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Lipopolysaccharide and proinflammatory cytokines require different astrocyte states to induce nitric oxide production.
J Neurosci Res. 2005 Dec 01; 82(5):717-28.JN

Abstract

Nitric oxide (NO) production by astrocytes is a significant factor affecting brain physiology and pathology, but the mechanism by which it is regulated is not known. Previous studies using different specimens and stimuli might have described different aspects of a complex system. We investigated the effect of culture and stimulus conditions on NO production by cultured astrocytes and identified two combinations of these allowing NO production. Lipopolysaccharide (LPS)-induced NO production required a high seeding cell density and was independent of the serum concentration, whereas that induced by proinflammatory cytokines required simultaneous treatment with interleukin-1beta, tumor necrosis factor-alpha, and interferon-gamma and low-serum conditions but was less affected by the seeding density. These two pathways showed differential sensitivity to protein kinase inhibitors. Both LPS and cytokines induced expression of inducible nitric oxide synthase (iNOS). Although LPS-induced iNOS expression required a high seeding cell density, cytokine-induced iNOS expression, in contrast to NO production, was not affected by the serum concentration. These results suggest that astrocytes interact with the environment and alter their responsiveness to NO production-inducing stimuli by regulating iNOS expression and activity. This is the first evidence for the selective use of two different regulatory pathways in any cell type.

Authors+Show Affiliations

Laboratory of Cellular Neurobiology, School of Life Science, Tokyo University of Pharmacy and Life Science, Tokyo, Japan.No affiliation info availableNo affiliation info availableNo affiliation info available

Pub Type(s)

Journal Article
Research Support, Non-U.S. Gov't

Language

eng

PubMed ID

16247808

Citation

Kozuka, Nagisa, et al. "Lipopolysaccharide and Proinflammatory Cytokines Require Different Astrocyte States to Induce Nitric Oxide Production." Journal of Neuroscience Research, vol. 82, no. 5, 2005, pp. 717-28.
Kozuka N, Itofusa R, Kudo Y, et al. Lipopolysaccharide and proinflammatory cytokines require different astrocyte states to induce nitric oxide production. J Neurosci Res. 2005;82(5):717-28.
Kozuka, N., Itofusa, R., Kudo, Y., & Morita, M. (2005). Lipopolysaccharide and proinflammatory cytokines require different astrocyte states to induce nitric oxide production. Journal of Neuroscience Research, 82(5), 717-28.
Kozuka N, et al. Lipopolysaccharide and Proinflammatory Cytokines Require Different Astrocyte States to Induce Nitric Oxide Production. J Neurosci Res. 2005 Dec 1;82(5):717-28. PubMed PMID: 16247808.
* Article titles in AMA citation format should be in sentence-case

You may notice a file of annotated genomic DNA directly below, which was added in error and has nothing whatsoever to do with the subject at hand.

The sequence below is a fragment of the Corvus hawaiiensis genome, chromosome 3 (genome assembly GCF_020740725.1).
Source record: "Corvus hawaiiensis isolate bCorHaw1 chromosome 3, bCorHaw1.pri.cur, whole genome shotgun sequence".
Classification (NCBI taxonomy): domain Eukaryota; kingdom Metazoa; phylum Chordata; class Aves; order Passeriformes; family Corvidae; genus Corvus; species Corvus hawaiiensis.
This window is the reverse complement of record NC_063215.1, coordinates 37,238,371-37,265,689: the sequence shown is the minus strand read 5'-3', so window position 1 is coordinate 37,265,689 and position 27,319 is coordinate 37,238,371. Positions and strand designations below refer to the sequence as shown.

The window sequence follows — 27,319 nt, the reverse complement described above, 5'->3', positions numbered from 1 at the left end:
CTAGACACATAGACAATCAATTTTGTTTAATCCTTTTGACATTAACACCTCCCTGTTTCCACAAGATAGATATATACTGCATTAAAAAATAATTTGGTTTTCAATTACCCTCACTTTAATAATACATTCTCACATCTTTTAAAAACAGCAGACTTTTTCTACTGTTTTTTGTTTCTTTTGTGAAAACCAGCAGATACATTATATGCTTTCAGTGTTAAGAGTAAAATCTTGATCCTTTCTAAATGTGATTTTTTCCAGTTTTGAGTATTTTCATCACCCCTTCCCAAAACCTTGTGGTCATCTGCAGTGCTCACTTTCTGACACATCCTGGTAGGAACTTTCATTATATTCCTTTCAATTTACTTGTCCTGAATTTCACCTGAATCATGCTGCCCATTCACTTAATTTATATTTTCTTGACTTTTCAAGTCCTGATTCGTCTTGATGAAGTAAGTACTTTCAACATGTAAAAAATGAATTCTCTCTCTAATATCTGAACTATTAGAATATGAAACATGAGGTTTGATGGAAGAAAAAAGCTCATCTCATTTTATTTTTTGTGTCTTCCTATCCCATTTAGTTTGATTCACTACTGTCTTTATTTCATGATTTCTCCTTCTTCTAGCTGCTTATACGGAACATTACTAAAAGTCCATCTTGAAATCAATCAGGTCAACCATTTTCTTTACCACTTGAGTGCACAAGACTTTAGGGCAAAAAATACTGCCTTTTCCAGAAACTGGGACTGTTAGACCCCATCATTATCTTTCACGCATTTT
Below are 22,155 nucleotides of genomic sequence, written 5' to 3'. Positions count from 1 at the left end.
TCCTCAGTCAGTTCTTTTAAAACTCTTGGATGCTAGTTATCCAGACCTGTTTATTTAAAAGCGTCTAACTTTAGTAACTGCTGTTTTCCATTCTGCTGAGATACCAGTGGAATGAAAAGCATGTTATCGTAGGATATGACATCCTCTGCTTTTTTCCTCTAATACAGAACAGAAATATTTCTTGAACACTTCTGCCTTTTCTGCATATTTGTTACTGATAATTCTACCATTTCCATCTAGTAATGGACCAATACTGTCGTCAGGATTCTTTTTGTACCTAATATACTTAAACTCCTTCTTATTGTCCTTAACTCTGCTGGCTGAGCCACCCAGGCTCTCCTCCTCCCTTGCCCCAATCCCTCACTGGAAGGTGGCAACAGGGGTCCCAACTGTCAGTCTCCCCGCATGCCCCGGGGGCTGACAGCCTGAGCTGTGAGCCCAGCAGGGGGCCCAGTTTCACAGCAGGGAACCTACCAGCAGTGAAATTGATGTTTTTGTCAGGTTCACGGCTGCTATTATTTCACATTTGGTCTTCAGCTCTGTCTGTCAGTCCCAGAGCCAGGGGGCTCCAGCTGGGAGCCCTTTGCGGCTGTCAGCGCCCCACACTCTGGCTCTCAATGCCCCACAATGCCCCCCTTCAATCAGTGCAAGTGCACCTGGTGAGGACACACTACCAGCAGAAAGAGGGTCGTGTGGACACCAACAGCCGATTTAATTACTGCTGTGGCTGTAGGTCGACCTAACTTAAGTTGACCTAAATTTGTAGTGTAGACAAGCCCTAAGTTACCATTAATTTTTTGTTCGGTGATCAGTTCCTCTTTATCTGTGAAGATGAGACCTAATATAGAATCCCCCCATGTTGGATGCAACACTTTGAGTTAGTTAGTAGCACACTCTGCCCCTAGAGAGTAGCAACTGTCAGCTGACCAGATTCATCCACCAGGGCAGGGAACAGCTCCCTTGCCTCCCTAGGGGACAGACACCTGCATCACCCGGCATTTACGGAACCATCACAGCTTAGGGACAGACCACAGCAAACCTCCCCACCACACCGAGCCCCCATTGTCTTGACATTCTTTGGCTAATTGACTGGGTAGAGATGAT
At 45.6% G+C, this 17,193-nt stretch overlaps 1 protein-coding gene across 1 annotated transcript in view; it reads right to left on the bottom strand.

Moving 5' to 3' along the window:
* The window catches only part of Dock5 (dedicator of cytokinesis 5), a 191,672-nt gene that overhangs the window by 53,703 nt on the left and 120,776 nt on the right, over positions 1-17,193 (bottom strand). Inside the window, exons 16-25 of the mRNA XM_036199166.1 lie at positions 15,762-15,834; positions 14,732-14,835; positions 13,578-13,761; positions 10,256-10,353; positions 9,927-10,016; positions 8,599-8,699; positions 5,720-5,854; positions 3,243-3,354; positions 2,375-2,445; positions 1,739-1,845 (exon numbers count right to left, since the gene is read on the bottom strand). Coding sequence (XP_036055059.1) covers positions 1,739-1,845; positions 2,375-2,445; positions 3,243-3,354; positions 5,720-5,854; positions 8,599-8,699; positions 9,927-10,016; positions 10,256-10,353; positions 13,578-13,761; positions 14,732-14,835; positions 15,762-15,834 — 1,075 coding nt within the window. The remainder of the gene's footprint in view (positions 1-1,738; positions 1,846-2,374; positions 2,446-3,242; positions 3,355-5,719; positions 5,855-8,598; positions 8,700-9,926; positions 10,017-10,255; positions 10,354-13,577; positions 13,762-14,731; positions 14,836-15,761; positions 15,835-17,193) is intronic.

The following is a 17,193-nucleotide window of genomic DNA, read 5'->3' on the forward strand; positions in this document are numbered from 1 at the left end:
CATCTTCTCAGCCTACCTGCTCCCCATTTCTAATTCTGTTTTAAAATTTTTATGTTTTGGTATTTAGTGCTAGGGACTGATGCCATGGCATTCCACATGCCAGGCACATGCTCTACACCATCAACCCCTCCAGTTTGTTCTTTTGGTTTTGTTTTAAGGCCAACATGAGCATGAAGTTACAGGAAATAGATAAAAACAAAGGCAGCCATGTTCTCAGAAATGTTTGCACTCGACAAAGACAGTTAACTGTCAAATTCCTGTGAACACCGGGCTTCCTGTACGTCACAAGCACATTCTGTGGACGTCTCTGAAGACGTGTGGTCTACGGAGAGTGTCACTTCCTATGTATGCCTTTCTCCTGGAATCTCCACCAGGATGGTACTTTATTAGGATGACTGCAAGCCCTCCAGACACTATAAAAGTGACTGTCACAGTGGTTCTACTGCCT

TY - JOUR T1 - Lipopolysaccharide and proinflammatory cytokines require different astrocyte states to induce nitric oxide production. AU - Kozuka,Nagisa, AU - Itofusa,Rurika, AU - Kudo,Yoshihisa, AU - Morita,Mitsuhiro, PY - 2005/10/26/pubmed PY - 2006/4/29/medline PY - 2005/10/26/entrez SP - 717 EP - 28 JF - Journal of neuroscience research JO - J Neurosci Res VL - 82 IS - 5 N2 - Nitric oxide (NO) production by astrocytes is a significant factor affecting brain physiology and pathology, but the mechanism by which it is regulated is not known. Previous studies using different specimens and stimuli might have described different aspects of a complex system. We investigated the effect of culture and stimulus conditions on NO production by cultured astrocytes and identified two combinations of these allowing NO production. Lipopolysaccharide (LPS)-induced NO production required a high seeding cell density and was independent of the serum concentration, whereas that induced by proinflammatory cytokines required simultaneous treatment with interleukin-1beta, tumor necrosis factor-alpha, and interferon-gamma and low-serum conditions but was less affected by the seeding density. These two pathways showed differential sensitivity to protein kinase inhibitors. Both LPS and cytokines induced expression of inducible nitric oxide synthase (iNOS). Although LPS-induced iNOS expression required a high seeding cell density, cytokine-induced iNOS expression, in contrast to NO production, was not affected by the serum concentration. These results suggest that astrocytes interact with the environment and alter their responsiveness to NO production-inducing stimuli by regulating iNOS expression and activity. This is the first evidence for the selective use of two different regulatory pathways in any cell type. SN - 0360-4012 UR - https://www.unboundmedicine.com/medline/citation/16247808/Lipopolysaccharide_and_proinflammatory_cytokines_require_different_astrocyte_states_to_induce_nitric_oxide_production_ L2 - https://doi.org/10.1002/jnr.20671 DB - PRIME DP - Unbound Medicine ER -